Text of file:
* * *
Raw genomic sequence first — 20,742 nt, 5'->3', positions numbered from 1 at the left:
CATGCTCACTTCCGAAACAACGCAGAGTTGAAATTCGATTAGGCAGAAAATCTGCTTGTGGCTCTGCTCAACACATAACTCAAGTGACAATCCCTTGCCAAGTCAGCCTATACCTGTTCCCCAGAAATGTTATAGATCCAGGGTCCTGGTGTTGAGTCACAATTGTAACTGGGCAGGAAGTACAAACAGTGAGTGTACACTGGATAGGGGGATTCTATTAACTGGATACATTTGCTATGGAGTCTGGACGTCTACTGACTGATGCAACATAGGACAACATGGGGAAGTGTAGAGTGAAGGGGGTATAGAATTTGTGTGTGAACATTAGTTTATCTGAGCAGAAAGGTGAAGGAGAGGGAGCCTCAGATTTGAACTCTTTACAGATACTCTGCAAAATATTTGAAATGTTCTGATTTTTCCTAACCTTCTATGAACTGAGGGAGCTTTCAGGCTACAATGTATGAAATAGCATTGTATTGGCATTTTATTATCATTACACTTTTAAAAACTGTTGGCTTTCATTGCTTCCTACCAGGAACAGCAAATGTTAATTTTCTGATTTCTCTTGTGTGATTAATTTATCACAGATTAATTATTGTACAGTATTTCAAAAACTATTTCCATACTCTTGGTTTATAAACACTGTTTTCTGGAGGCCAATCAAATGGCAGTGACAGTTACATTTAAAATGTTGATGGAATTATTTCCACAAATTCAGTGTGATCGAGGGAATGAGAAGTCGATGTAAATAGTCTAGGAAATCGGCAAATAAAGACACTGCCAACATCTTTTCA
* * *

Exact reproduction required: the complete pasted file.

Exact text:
Raw genomic sequence first — 20,742 nt, 5'->3', positions numbered from 1 at the left:
CATGCTCACTTCCGAAACAACGCAGAGTTGAAATTCGATTAGGCAGAAAATCTGCTTGTGGCTCTGCTCAACACATAACTCAAGTGACAATCCCTTGCCAAGTCAGCCTATACCTGTTCCCCAGAAATGTTATAGATCCAGGGTCCTGGTGTTGAGTCACAATTGTAACTGGGCAGGAAGTACAAACAGTGAGTGTACACTGGATAGGGGGATTCTATTAACTGGATACATTTGCTATGGAGTCTGGACGTCTACTGACTGATGCAACATAGGACAACATGGGGAAGTGTAGAGTGAAGGGGGTATAGAATTTGTGTGTGAACATTAGTTTATCTGAGCAGAAAGGTGAAGGAGAGGGAGCCTCAGATTTGAACTCTTTACAGATACTCTGCAAAATATTTGAAATGTTCTGATTTTTCCTAACCTTCTATGAACTGAGGGAGCTTTCAGGCTACAATGTATGAAATAGCATTGTATTGGCATTTTATTATCATTACACTTTTAAAAACTGTTGGCTTTCATTGCTTCCTACCAGGAACAGCAAATGTTAATTTTCTGATTTCTCTTGTGTGATTAATTTATCACAGATTAATTATTGTACAGTATTTCAAAAACTATTTCCATACTCTTGGTTTATAAACACTGTTTTCTGGAGGCCAATCAAATGGCAGTGACAGTTACATTTAAAATGTTGATGGAATTATTTCCACAAATTCAGTGTGATCGAGGGAATGAGAAGTCGATGTAAATAGTCTAGGAAATCGGCAAATAAAGACACTGCCAACATCTTTTCA